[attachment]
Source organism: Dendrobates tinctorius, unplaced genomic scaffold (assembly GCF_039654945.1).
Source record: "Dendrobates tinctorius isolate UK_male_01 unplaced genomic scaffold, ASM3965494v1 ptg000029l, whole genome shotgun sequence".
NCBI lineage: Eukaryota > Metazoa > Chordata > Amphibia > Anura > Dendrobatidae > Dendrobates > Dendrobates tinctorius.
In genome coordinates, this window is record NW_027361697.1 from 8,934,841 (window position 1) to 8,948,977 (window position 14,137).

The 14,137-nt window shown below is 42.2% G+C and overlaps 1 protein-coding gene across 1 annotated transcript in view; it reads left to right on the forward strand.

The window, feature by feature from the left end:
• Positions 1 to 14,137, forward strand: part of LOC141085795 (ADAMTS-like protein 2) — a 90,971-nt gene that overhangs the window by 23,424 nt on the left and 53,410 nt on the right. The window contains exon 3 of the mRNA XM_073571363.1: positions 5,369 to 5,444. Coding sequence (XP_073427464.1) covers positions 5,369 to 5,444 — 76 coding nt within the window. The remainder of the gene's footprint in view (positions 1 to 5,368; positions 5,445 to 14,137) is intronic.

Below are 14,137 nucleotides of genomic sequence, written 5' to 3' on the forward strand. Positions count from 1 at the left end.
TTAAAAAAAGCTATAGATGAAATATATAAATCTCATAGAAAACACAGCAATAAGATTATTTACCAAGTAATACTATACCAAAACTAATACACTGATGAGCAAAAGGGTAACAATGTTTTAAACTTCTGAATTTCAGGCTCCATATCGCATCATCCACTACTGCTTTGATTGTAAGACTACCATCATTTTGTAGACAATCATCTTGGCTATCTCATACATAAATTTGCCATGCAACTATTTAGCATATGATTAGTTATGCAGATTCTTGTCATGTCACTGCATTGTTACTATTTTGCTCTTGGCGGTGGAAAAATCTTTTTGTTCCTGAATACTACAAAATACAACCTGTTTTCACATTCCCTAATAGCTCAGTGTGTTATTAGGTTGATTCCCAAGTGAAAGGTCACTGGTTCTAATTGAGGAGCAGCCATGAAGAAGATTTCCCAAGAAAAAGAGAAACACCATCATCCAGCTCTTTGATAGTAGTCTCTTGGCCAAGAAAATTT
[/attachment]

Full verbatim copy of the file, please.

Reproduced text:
Source organism: Dendrobates tinctorius, unplaced genomic scaffold (assembly GCF_039654945.1).
Source record: "Dendrobates tinctorius isolate UK_male_01 unplaced genomic scaffold, ASM3965494v1 ptg000029l, whole genome shotgun sequence".
NCBI lineage: Eukaryota > Metazoa > Chordata > Amphibia > Anura > Dendrobatidae > Dendrobates > Dendrobates tinctorius.
In genome coordinates, this window is record NW_027361697.1 from 8,934,841 (window position 1) to 8,948,977 (window position 14,137).

The 14,137-nt window shown below is 42.2% G+C and overlaps 1 protein-coding gene across 1 annotated transcript in view; it reads left to right on the forward strand.

The window, feature by feature from the left end:
• Positions 1 to 14,137, forward strand: part of LOC141085795 (ADAMTS-like protein 2) — a 90,971-nt gene that overhangs the window by 23,424 nt on the left and 53,410 nt on the right. The window contains exon 3 of the mRNA XM_073571363.1: positions 5,369 to 5,444. Coding sequence (XP_073427464.1) covers positions 5,369 to 5,444 — 76 coding nt within the window. The remainder of the gene's footprint in view (positions 1 to 5,368; positions 5,445 to 14,137) is intronic.

Below are 14,137 nucleotides of genomic sequence, written 5' to 3' on the forward strand. Positions count from 1 at the left end.
TTAAAAAAAGCTATAGATGAAATATATAAATCTCATAGAAAACACAGCAATAAGATTATTTACCAAGTAATACTATACCAAAACTAATACACTGATGAGCAAAAGGGTAACAATGTTTTAAACTTCTGAATTTCAGGCTCCATATCGCATCATCCACTACTGCTTTGATTGTAAGACTACCATCATTTTGTAGACAATCATCTTGGCTATCTCATACATAAATTTGCCATGCAACTATTTAGCATATGATTAGTTATGCAGATTCTTGTCATGTCACTGCATTGTTACTATTTTGCTCTTGGCGGTGGAAAAATCTTTTTGTTCCTGAATACTACAAAATACAACCTGTTTTCACATTCCCTAATAGCTCAGTGTGTTATTAGGTTGATTCCCAAGTGAAAGGTCACTGGTTCTAATTGAGGAGCAGCCATGAAGAAGATTTCCCAAGAAAAAGAGAAACACCATCATCCAGCTCTTTGATAGTAGTCTCTTGGCCAAGAAAATTT